2  baked potatoes



½  tablespoon margarine



½  tablespoon flour



½  cup skim milk



¼  cup cheese, shredded



Cook broccoli, onions, and carrots in a small amount of water until tender and set aside. In a saucepan, melt margarine and stir in flour. Add milk slowly while stirring. Cook until sauce thickens, stirring occasionally. Add cheese and stir until melted. Add vegetables to cheese sauce and stir. Split open potatoes. Pour equal amounts of vegetable cheese mixture over each potato. Top with sliced tomatoes.



Baked Apple Wedges



2-3 baking apples (Rome, Cortland, Golden Delicious) 1/2 teaspoon margarine



½  tablespoon sugar OR brown sugar



ground cinnamon to taste



1/8  cup orange juice (optional)



Peel, core, and cut apples into quarters or wedges, depending on the size of the apple. Place apples in 1 quart baking dish. Dot apples with margarine. Sprinkle apples lightly with sugar and cinnamon. Orange juice may be added if desired. Bake at 375 degrees until tender, about 30 minutes.  Serves 2.



GROUND BEEF STEW



½   pound ground beef, or ground turkey, or venison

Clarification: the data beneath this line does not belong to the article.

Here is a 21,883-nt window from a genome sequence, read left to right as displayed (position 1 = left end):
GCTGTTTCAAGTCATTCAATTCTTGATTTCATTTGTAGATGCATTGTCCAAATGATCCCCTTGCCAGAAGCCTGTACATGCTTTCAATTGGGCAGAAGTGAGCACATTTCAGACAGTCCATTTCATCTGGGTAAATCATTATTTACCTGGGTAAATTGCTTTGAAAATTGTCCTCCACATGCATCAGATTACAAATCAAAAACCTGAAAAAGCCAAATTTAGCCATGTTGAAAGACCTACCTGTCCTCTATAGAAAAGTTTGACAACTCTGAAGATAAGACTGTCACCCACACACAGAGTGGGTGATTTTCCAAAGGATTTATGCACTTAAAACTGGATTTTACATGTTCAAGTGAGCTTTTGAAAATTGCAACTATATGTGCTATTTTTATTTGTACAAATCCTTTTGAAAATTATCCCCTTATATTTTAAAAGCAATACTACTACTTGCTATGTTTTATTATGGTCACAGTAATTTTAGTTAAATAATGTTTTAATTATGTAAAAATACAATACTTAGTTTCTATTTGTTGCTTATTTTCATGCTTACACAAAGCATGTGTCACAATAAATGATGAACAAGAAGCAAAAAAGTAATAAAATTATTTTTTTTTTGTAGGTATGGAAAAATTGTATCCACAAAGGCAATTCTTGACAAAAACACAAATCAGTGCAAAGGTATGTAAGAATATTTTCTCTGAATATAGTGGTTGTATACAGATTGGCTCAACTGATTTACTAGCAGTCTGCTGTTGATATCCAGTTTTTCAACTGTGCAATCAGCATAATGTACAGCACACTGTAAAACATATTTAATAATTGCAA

1/8 teaspoon salt (optional)



1/8 teaspoon pepper (optional)



1 - 10 ¾  ounce can ounce tomato soup, condensed



water, one soup can full



6 medium diced or sliced carrots



2 medium diced or sliced potatoes



1 cup diced onion



Brown meat. Drain fat, if any. Season lightly with salt and pepper (optional). 

Add soup and 1 can of water to fry pan. Add vegetables. 

Bring to a boil, then simmer, covered, about 25 minutes or until tender. Remove from heat, cover for last 10 minutes to thicken.



LIGHTSIDE



A hillbilly and his son were visiting a mall for the first time.  They were amazed by two walls that could move apart and then slide shut again.



The boy asks his father what it was.  (Never having seen a elevator before) The father replies, “Sorry I have never seen anything like this before”.



Just then an oversized lady came and pressed a button on the wall. The walls opened and the lady stepped into a small room.  The walls closed and the boy and his father watched the small numbers above the walls light sequentially. They watched as it reached the last number and then the numbers began to light in the reverse order.  When the walls opened again a attractive slim 24-year lady stepped out. The father, not taking his eyes off the lady said to his son, “Go get your mother”



FOOD INFORMATION, TIPS



Thanksgiving was just a few days ago, and with the Christmas holidays coming, here are a few things to keep in mind.



AFTER MEALS



Put food away right after the meal.  Discard any turkey, stuffing, gravy left at room temperature longer than two hours.



Refrigerated turkey and stuffing use within three to four days.



Gravy within one to two days.



If you freeze leftovers, use within two to six months.



HOW SAVE IS OUR BOTTLE DRINKING WATER.



Do Federal or local authorizes Check in Canada or the USA?